Simon R. Green, |
Something from the Nightside
John Taylor is a London detective who specializes in finding lost things. He's barely getting by, but to Taylor, just about anything is preferable to the Nightside, where he grew up, a city within the city where nightmares are real and it's always about 3 in the morning. That's where he got his gift for finding lost things, his "private eye," and that's the place to where he swore he'd never return.
Never, that is, until Joanna Barrett walks in and asks him to find her teenage daughter Cathy, who has disappeared into the Nightside. Reluctantly, Taylor agrees to help her, and the two of them set on an odyssey into a world where madness is the norm. As Taylor tracks Cathy from clue to clue, he finds that this case is far more than what it seems, and moreover, he, not his client and her daughter, appears to be at its center.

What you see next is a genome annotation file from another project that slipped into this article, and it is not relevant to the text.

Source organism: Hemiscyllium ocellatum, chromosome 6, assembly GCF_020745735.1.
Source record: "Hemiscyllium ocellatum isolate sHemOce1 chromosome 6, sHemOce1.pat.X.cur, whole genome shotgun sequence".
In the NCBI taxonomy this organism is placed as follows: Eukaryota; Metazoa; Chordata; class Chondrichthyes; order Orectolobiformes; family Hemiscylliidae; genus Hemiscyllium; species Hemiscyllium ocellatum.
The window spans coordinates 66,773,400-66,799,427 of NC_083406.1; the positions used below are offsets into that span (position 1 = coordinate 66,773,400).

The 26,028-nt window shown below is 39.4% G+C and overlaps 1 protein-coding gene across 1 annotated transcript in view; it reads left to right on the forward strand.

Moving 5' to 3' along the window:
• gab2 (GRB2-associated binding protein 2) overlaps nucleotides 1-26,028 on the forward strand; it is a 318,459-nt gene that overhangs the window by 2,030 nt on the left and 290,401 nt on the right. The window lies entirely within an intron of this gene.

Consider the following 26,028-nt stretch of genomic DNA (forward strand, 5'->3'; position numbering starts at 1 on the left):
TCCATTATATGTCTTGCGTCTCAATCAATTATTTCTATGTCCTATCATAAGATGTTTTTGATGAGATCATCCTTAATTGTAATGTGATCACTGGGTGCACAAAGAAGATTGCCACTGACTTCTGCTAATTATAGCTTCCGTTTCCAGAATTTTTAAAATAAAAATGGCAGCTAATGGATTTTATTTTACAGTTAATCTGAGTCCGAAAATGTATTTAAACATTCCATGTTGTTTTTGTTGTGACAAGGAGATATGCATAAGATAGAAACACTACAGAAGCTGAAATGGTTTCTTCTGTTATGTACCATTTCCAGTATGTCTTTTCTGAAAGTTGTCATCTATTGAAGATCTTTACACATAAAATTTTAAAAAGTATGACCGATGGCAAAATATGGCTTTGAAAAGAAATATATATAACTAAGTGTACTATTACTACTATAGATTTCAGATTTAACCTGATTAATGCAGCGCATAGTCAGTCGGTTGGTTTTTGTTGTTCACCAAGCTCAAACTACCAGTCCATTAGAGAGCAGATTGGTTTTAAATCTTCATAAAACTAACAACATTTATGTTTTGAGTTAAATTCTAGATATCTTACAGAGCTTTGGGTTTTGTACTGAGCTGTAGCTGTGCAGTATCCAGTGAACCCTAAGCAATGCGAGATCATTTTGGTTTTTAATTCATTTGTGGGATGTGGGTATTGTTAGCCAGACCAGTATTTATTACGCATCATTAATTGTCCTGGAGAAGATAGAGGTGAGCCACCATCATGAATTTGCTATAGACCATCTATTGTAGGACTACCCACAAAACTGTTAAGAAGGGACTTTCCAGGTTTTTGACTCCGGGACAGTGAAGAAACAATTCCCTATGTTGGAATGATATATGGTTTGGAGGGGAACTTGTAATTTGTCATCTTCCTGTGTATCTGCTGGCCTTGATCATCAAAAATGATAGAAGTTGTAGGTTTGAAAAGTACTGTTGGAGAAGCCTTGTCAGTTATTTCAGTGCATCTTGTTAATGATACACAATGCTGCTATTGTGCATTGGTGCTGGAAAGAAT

Green's taut plot, understated humor and noir style mesh well with the fantastic elements. Taylor is ambivalent about returning to the Nightside, but he also slips back into the patterns of the Nightside, and the reader itches to learn more. Green doesn't tie everything up in a neat package at the end, leaving the way open for a sequel, so perhaps that itch can be satisfied. (At this writing, a second John Taylor book, Agents of Light & Darkness has been released.)
Something from the Nightside demonstrates yet another facet of Green's versatility as a writer. Not only will it delight established readers, but it will surely win him new ones.